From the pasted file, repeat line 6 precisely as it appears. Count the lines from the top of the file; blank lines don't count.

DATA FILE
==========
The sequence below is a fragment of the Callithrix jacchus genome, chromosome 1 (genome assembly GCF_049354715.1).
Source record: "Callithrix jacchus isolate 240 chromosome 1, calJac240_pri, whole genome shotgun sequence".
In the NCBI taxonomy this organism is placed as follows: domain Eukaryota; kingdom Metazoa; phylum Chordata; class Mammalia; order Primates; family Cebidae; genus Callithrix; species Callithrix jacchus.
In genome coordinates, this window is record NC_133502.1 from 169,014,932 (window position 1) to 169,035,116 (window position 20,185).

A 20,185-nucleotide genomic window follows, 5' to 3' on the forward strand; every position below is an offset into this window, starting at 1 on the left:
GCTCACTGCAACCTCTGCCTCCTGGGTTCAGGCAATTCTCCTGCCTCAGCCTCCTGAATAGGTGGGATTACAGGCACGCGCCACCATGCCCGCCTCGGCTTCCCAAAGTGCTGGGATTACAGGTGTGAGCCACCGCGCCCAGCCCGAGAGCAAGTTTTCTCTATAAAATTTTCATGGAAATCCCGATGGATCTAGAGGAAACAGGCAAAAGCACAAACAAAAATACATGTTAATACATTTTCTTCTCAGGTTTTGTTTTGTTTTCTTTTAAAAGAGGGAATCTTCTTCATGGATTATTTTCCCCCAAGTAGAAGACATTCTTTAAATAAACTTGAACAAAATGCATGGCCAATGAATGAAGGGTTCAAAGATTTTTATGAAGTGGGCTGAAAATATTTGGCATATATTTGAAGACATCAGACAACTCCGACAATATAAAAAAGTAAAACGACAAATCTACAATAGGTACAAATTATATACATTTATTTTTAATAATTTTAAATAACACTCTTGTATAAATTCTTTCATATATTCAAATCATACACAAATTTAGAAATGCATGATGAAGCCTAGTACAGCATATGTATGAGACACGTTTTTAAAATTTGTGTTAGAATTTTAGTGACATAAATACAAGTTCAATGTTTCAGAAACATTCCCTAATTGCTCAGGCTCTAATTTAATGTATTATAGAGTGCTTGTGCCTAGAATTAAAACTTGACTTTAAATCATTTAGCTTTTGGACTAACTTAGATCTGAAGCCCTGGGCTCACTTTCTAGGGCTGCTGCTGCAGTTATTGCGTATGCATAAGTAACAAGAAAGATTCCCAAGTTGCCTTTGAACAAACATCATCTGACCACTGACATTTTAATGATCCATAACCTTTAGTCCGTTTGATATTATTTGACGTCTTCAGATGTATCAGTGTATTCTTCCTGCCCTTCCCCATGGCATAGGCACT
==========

GCTCACTGCAACCTCTGCCTCCTGGGTTCAGGCAATTCTCCTGCCTCAGCCTCCTGAATAGGTGGGATTACAGGCACGCGCCACCATGCCCGCCTCGGCTTCCCAAAGTGCTGGGATTACAGGTGTGAGCCACCGCGCCCAGCCCGAGAGCAAGTTTTCTCTATAAAATTTTCATGGAAATCCCGATGGATCTAGAGGAAACAGGCAAAAGCACAAACAAAAATACATGTTAATACATTTTCTTCTCAGGTTTTGTTTTGTTTTCTTTTAAAAGAGGGAATCTTCTTCATGGATTATTTTCCCCCAAGTAGAAGACATTCTTTAAATAAACTTGAACAAAATGCATGGCCAATGAATGAAGGGTTCAAAGATTTTTATGAAGTGGGCTGAAAATATTTGGCATATATTTGAAGACATCAGACAACTCCGACAATATAAAAAAGTAAAACGACAAATCTACAATAGGTACAAATTATATACATTTATTTTTAATAATTTTAAATAACACTCTTGTATAAATTCTTTCATATATTCAAATCATACACAAATTTAGAAATGCATGATGAAGCCTAGTACAGCATATGTATGAGACACGTTTTTAAAATTTGTGTTAGAATTTTAGTGACATAAATACAAGTTCAATGTTTCAGAAACATTCCCTAATTGCTCAGGCTCTAATTTAATGTATTATAGAGTGCTTGTGCCTAGAATTAAAACTTGACTTTAAATCATTTAGCTTTTGGACTAACTTAGATCTGAAGCCCTGGGCTCACTTTCTAGGGCTGCTGCTGCAGTTATTGCGTATGCATAAGTAACAAGAAAGATTCCCAAGTTGCCTTTGAACAAACATCATCTGACCACTGACATTTTAATGATCCATAACCTTTAGTCCGTTTGATATTATTTGACGTCTTCAGATGTATCAGTGTATTCTTCCTGCCCTTCCCCATGGCATAGGCACT